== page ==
Storage Blades Target High-Performance Apps Woes

By Brian Fonseca  |  Posted 2006-01-18 Print this article Print

Performance Technologies' CPC5900 blade is geared toward NAS and SAN environments and is equipped with two hot-swappable SATA hard drives and an onboard PowerPC processor.

Ticketed to support a growing breed of high-performance and high-availability communications applications being used with more frequency and requiring increased storage capacity, Performance Technologies Inc. has launched the CPC5900 Storage Blade and CPC5910 Storage Expansion Blade as its new family of high-density storage blades. Currently available, the CPC5900 blade is geared toward NAS (network-attached storage) and SAN (storage area network) environments and is equipped with two hot-swappable SATA (serial ATA) hard drives and an onboard PowerPC processor. The new blade supports applications requiring full RAID 0,1, 0+1, 4, 5, 6 arrays that are establishing a firm foothold within application servers, storage appliances, embedded databases, and data-heavy logging tools.
The CPC5900 can serve as a PXE boot server as well, typically set in motion to auto deploy raw boards and Performances NexusWare OS environment, according to officials of Rochester, N.Y.-based Performance Technologies.
For its part, the CPC5910 SATA storage expansion blade is designed to bolster storage capacity for Performances CPC5900 or CPC5564 blades. Featuring two hot-swappable SATA hard drives, the product—which is currently shipping—fits snugly with the CPC5564 and can offload that blades single hard drive for better performance and capacity results. Performances new CompactPCI 2.16 and 2.9 compliant blades, the CPC5900 and CPC5910, offer 2TB of storage when combined and can be integrated into the companys Advanced Management Platform. Check out eWEEK.coms for the latest news, reviews and analysis on enterprise and small business storage hardware and software.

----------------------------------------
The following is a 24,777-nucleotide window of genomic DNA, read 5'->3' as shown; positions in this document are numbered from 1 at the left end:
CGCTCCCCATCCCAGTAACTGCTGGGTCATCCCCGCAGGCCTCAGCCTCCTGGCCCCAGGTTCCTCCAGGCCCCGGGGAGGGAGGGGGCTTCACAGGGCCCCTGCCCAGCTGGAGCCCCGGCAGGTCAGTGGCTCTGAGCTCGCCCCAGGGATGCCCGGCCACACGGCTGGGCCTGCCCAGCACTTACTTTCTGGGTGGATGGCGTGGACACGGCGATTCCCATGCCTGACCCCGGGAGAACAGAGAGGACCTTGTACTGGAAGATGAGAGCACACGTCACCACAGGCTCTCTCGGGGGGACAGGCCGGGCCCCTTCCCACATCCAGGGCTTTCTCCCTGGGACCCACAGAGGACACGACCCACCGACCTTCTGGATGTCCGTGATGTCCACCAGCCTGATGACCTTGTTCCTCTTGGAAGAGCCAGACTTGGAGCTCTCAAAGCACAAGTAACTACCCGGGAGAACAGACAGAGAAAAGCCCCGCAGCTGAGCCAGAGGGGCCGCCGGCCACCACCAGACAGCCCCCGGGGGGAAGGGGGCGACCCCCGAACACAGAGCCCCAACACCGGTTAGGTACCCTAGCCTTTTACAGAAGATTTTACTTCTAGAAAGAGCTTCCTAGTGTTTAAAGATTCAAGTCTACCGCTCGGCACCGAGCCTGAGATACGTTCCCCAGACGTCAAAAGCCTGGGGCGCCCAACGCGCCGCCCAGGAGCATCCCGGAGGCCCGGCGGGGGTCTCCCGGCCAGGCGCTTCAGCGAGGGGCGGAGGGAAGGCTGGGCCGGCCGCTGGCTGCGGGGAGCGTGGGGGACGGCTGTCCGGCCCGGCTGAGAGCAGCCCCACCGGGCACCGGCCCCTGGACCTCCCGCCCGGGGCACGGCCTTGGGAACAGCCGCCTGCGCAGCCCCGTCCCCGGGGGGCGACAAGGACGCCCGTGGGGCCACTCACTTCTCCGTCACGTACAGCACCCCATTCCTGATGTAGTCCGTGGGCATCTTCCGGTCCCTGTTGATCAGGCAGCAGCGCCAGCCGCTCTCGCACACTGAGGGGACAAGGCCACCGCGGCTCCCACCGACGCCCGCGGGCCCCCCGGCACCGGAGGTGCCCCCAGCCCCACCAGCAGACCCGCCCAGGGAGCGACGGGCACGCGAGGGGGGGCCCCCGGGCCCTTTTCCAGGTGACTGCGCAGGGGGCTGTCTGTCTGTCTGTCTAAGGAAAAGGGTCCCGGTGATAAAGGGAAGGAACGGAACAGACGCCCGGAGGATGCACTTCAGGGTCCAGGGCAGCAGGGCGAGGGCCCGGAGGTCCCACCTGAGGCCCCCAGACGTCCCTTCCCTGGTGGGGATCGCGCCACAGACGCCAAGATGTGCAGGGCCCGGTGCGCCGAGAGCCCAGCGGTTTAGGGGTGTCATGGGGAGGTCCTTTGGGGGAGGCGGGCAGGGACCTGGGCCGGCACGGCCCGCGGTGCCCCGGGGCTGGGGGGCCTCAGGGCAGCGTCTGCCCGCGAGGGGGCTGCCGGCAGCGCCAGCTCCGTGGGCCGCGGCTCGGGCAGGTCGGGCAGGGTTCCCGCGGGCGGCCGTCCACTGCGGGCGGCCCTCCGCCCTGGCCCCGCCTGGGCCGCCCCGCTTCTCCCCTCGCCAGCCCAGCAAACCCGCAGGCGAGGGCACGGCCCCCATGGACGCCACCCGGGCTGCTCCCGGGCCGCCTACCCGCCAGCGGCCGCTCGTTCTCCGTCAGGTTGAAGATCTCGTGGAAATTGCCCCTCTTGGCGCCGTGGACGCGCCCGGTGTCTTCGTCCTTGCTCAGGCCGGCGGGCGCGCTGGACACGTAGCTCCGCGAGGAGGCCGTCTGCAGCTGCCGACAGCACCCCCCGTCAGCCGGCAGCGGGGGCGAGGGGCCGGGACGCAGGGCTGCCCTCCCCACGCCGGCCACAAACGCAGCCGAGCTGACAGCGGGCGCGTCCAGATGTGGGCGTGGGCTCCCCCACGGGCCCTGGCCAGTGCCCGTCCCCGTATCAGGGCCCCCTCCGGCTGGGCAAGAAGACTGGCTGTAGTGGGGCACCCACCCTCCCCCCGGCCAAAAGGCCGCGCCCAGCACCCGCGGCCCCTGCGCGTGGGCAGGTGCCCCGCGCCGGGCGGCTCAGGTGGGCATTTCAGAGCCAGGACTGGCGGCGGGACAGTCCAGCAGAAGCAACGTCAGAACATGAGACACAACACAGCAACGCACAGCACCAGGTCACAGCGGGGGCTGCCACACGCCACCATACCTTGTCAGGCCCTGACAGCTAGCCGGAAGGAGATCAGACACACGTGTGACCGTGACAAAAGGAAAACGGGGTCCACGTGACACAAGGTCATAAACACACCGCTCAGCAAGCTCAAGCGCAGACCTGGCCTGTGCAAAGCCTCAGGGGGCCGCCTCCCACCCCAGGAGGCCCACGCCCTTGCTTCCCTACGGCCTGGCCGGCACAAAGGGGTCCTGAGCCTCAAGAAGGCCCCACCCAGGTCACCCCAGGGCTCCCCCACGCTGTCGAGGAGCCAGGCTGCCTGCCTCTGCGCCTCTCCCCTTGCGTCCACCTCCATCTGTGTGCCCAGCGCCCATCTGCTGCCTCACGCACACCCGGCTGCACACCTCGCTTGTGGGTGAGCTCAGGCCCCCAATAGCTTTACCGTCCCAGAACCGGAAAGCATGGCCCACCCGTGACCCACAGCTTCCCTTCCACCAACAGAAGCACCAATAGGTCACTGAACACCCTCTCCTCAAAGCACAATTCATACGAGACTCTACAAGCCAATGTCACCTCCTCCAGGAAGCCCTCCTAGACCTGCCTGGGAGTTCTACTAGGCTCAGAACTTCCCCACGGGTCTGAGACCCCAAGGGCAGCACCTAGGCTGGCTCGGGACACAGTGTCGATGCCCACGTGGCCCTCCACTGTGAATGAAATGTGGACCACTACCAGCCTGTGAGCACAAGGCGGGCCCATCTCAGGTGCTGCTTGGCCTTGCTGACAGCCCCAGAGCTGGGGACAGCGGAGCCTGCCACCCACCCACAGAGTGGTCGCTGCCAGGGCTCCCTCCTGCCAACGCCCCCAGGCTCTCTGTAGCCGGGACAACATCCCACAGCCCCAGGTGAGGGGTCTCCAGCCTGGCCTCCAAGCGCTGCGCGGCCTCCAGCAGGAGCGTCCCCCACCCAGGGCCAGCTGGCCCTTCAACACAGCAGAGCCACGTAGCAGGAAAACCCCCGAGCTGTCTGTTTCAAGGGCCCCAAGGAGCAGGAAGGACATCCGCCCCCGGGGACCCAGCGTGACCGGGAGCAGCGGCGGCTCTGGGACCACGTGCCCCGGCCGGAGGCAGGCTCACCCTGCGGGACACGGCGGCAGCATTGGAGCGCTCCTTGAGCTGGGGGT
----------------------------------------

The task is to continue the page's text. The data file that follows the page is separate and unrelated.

Brian Fonseca is a senior writer at eWEEK who covers database, data management and storage management software, as well as storage hardware. He works out of eWEEK's Woburn, Mass., office. Prior to joining eWEEK, Brian spent four years at InfoWorld as the publication's security reporter. He also covered services, and systems management. Before becoming an IT journalist, Brian worked as a beat reporter for The Herald News in Fall River, Mass., and cut his teeth in the news business as a sports and news producer for Channel 12-WPRI/Fox 64-WNAC in Providence, RI. Brian holds a B.A. in Communications from the University of Massachusetts Amherst.

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